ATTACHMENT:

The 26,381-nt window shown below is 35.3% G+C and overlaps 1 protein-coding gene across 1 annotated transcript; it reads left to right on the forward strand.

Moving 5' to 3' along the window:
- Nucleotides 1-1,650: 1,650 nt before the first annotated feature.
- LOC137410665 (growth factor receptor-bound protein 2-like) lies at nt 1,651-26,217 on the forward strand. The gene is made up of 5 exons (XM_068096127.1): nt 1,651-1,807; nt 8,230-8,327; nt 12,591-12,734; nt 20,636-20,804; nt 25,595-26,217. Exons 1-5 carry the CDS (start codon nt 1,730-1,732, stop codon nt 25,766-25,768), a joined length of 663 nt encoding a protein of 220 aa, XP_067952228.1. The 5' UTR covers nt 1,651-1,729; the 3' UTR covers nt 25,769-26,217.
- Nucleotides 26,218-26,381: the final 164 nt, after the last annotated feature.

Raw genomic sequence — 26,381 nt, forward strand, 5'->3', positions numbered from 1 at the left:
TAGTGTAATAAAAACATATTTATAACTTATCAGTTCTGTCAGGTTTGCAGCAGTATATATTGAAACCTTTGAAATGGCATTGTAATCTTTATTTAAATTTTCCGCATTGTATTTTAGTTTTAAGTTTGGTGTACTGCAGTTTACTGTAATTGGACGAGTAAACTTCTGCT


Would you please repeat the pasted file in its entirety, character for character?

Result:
The 26,381-nt window shown below is 35.3% G+C and overlaps 1 protein-coding gene across 1 annotated transcript; it reads left to right on the forward strand.

Moving 5' to 3' along the window:
- Nucleotides 1-1,650: 1,650 nt before the first annotated feature.
- LOC137410665 (growth factor receptor-bound protein 2-like) lies at nt 1,651-26,217 on the forward strand. The gene is made up of 5 exons (XM_068096127.1): nt 1,651-1,807; nt 8,230-8,327; nt 12,591-12,734; nt 20,636-20,804; nt 25,595-26,217. Exons 1-5 carry the CDS (start codon nt 1,730-1,732, stop codon nt 25,766-25,768), a joined length of 663 nt encoding a protein of 220 aa, XP_067952228.1. The 5' UTR covers nt 1,651-1,729; the 3' UTR covers nt 25,769-26,217.
- Nucleotides 26,218-26,381: the final 164 nt, after the last annotated feature.

Raw genomic sequence — 26,381 nt, forward strand, 5'->3', positions numbered from 1 at the left:
TAGTGTAATAAAAACATATTTATAACTTATCAGTTCTGTCAGGTTTGCAGCAGTATATATTGAAACCTTTGAAATGGCATTGTAATCTTTATTTAAATTTTCCGCATTGTATTTTAGTTTTAAGTTTGGTGTACTGCAGTTTACTGTAATTGGACGAGTAAACTTCTGCT